Sometimes White lays on the cocksure blues act a little thickly. "Ball And A Biscuit" drags on far too long, as White waxes incoherently about his masculinity, but the shit-ripping guitar interludes between the verses make it worth suffering through. White's explosive tangents reveal a prowess that almost justifies such shameless braggadocio. Who knew this guy could play like this? Continuing Elephant's quest for total domination of your accolades is the foot stomping "The Hardest Button To Button", the opening riff of which recalls a sped-up version of the Talking Head's "Psycho Killer." And "Little Acorns" lays a murderous sludge-metal riff over White's sexually charged silliness, where he intones, "be like the squirrel" and makes it sound like a clever idea.

It's easy to hate The White Stripes because one can hardly escape them these days, but Elephant is one of those once in a blue moon records that actually lives up to its hype. There's little fat to cut, as every single song proves its worthiness in one way or another. I had crazy expectations for this album and was sorely disappointed at first. But after weeks of returning to it, I finally understood where it was coming from, and now I can't leave it alone.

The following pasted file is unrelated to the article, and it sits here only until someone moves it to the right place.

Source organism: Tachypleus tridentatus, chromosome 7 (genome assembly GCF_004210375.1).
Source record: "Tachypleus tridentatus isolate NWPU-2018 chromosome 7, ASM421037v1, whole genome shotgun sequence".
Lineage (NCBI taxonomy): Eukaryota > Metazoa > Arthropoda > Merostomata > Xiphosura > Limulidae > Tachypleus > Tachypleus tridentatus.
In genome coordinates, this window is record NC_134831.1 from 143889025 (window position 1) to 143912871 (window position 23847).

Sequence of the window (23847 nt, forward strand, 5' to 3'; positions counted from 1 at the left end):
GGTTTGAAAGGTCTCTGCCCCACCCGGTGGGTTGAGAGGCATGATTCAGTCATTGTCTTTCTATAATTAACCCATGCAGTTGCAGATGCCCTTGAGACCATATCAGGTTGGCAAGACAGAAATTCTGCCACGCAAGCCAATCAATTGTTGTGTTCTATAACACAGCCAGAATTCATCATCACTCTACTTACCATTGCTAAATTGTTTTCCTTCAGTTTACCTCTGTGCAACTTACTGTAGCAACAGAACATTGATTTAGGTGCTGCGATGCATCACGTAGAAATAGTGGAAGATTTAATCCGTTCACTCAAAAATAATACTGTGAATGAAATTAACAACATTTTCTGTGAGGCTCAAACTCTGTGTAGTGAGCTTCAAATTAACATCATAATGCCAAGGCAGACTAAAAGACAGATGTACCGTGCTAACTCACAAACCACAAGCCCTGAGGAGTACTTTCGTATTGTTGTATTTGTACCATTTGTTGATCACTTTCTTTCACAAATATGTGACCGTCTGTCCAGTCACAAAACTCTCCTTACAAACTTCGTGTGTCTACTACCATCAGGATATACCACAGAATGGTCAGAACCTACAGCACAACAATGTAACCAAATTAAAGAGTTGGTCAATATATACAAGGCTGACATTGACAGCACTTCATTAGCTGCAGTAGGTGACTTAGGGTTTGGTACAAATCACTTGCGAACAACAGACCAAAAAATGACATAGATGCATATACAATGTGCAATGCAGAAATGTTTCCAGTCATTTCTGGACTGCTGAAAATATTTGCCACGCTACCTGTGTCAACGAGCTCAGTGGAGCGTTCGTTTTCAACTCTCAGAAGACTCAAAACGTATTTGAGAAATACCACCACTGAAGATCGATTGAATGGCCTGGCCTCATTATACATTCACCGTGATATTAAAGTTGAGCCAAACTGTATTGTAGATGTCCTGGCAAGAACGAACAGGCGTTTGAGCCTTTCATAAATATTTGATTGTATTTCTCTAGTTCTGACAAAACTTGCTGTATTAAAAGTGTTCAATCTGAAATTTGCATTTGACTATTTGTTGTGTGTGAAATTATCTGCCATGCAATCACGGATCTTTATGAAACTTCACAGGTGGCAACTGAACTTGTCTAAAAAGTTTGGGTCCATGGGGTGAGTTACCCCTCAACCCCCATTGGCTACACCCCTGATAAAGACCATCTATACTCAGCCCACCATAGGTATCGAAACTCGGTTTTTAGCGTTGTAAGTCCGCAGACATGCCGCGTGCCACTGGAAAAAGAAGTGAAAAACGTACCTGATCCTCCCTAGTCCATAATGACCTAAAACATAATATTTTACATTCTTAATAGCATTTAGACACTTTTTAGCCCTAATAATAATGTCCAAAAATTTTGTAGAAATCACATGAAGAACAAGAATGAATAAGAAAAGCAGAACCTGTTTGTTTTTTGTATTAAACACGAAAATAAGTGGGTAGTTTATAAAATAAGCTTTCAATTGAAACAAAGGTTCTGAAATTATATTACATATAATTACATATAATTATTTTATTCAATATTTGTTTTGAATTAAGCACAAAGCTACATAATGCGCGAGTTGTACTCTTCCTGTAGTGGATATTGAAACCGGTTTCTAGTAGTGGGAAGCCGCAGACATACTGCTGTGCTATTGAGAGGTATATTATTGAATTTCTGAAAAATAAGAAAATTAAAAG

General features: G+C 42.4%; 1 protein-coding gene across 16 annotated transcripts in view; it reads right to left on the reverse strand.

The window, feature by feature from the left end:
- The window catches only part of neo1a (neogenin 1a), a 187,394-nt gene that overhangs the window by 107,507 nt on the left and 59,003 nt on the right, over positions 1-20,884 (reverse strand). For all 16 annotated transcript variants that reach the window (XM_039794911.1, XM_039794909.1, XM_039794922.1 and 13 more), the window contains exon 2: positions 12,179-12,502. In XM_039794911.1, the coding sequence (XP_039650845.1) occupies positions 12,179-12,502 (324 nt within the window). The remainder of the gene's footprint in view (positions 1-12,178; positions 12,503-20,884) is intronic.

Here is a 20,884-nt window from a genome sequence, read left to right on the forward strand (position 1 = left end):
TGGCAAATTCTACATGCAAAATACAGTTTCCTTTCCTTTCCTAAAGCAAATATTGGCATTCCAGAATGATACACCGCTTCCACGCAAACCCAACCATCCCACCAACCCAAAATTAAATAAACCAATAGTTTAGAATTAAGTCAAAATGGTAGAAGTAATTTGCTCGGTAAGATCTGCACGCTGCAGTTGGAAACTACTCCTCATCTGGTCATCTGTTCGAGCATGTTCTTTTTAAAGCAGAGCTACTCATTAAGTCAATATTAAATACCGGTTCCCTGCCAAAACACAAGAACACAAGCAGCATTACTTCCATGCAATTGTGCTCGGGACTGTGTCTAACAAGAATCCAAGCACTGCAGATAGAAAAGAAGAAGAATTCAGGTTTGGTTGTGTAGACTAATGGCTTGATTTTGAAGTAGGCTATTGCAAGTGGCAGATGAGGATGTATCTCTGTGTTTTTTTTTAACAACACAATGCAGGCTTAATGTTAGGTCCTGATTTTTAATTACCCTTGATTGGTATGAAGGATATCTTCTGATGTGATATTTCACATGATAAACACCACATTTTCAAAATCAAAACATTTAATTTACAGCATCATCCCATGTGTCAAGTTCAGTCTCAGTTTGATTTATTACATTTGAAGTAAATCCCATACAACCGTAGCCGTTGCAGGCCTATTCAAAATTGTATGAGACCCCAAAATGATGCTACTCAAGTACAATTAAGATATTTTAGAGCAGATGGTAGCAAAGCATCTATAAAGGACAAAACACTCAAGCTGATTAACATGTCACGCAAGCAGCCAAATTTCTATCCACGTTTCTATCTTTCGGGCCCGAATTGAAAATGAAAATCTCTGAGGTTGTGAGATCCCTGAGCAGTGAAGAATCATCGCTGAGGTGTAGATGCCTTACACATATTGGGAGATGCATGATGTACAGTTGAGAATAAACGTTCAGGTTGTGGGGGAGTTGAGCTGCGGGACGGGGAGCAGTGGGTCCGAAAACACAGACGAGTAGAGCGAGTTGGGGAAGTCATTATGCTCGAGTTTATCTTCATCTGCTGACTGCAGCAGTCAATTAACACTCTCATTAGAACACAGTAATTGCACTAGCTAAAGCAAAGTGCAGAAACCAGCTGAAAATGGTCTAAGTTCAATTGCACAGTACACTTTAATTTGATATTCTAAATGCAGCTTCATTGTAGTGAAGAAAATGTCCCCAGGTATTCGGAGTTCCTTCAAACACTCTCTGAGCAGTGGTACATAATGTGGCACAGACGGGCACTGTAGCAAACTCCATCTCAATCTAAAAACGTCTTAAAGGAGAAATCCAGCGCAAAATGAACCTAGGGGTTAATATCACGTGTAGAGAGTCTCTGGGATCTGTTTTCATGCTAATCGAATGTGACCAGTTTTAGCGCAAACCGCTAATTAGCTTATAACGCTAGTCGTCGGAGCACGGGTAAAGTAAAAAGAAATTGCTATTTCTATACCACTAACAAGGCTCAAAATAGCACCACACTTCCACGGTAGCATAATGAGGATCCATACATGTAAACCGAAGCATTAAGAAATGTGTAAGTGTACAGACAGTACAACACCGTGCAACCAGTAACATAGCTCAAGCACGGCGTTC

The Postal Service, Give Up (Sub-Pop)

The Postal Service - Give Up The Postal Service
Give Up
By: Japanese Correspondent – Patrick Doherty

Now that the synthesis of indie rock and electronic music has become the de facto means of expression for every burgeoning hipster with a penchant for 80's synth-pop and a perfunctory knowledge of the K Records catalogue, it only makes sense that a band like The Postal Service would bubble up to the surface with such fanfare. Directly preceding such an event was DNTEL's Life Is Full Of Possibilities, whose song, "(This is) The Dream Of Evan And Chen", made the unlikely pairing of Death Cab For Cutie's Ben Gibbard and Figurine's Jimmy Tamborello seem like something very worthy of further pursuit. As the brainchild of Figurine, Tamborello teamed up with various guest stars for his DNTEL alter ego, in which he tried his slightly over-produced hand at forcing glitch-pop and guitars to live in harmonious coexistence. With Gibbard at his lyrical/vocal best and Tamborello at his own electronic production-based apogee, the collaboration was a seamless work of synth-pop euphoria. A full-length album only logically followed.